Hungarian Prime Minister Viktor Orbán has blasted European Union (EU) federalists saying Brussels should “let go” of the idea of federalism and that Europe’s future is multipolar.
Prime Minister Orbán made the remarks at the Lámfalussy Conference in Budapest which was hosted by the National Bank of Hungary. The future of Europe, according to the Hungarian leader, is one of nation states cooperating together, rather than a federal EU super-state. He also used to occasion to praise U.S. President Donald Trump.
According to the Hungarian government’s website, Kormany, Orban said “Brussels has become enslaved to a utopia” when it comes to its dealing with the future prospects of the political bloc. He noted the EU was becoming weaker and claimed it struggled to even exert itself as a regional power, adding the euro had failed to achieve the status of a world reserve currency like the American dollar.
To Orbán, the future lies in stronger sovereignty for nation states and said that smaller, more regiona, political, blocs like the Visegrad group (V4) could be one of the poles in a new multi-polar Europe.
Orbán said the reason for the failure of the EU was that many of the bloc’s politicians and bureaucrats had viewed Europeans as one people. Orbán claimed there is no “European people”, but a Europe consisting of many peoples.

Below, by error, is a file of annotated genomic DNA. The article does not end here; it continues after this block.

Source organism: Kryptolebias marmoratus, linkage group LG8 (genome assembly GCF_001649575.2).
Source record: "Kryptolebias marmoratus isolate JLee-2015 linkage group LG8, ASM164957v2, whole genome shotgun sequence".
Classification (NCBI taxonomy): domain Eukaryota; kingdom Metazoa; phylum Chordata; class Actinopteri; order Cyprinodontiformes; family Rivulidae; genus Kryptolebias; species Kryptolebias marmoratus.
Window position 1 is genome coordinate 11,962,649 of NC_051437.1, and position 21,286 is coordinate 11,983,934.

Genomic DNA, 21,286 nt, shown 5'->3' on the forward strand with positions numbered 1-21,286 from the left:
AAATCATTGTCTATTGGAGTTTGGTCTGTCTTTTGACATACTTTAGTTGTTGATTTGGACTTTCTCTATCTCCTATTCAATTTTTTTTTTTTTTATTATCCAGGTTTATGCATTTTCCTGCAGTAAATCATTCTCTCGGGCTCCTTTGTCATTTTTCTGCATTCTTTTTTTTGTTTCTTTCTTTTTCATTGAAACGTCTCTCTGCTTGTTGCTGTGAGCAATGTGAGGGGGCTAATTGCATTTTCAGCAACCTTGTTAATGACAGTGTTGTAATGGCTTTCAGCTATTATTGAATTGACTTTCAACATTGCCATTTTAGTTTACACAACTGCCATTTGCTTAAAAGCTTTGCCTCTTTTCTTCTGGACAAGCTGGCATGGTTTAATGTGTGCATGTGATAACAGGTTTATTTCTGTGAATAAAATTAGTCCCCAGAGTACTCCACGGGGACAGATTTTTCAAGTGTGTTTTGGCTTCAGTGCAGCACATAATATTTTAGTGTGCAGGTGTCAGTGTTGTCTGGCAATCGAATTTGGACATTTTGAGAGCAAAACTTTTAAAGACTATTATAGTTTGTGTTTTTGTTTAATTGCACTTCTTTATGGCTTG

The Hungarian leader, who has been a long-time supporter of Trump, took the opportunity to note a key phrase during President Trump’s speech in which he said countries have a right to put their own interests first and said the phrase marks the end of multilateralism and a return to bilateral trade and negotiations between nations.
“We have received permission from the highest secular office in the world, in line with which we will also be allowed to place ourselves first. This is a great thing: a great freedom and a great gift,” the prime minister said.
Weighing in on the upcoming French presidential election, Orbán put his backing behind conservative Republican candidate François Fillon saying he could be “the next President of the French Republic, we hope”. Fillon has been compared to populist Front National presidential candidate Marine Le Pen after he stated unequivocally that France is “not a multicultural nation”.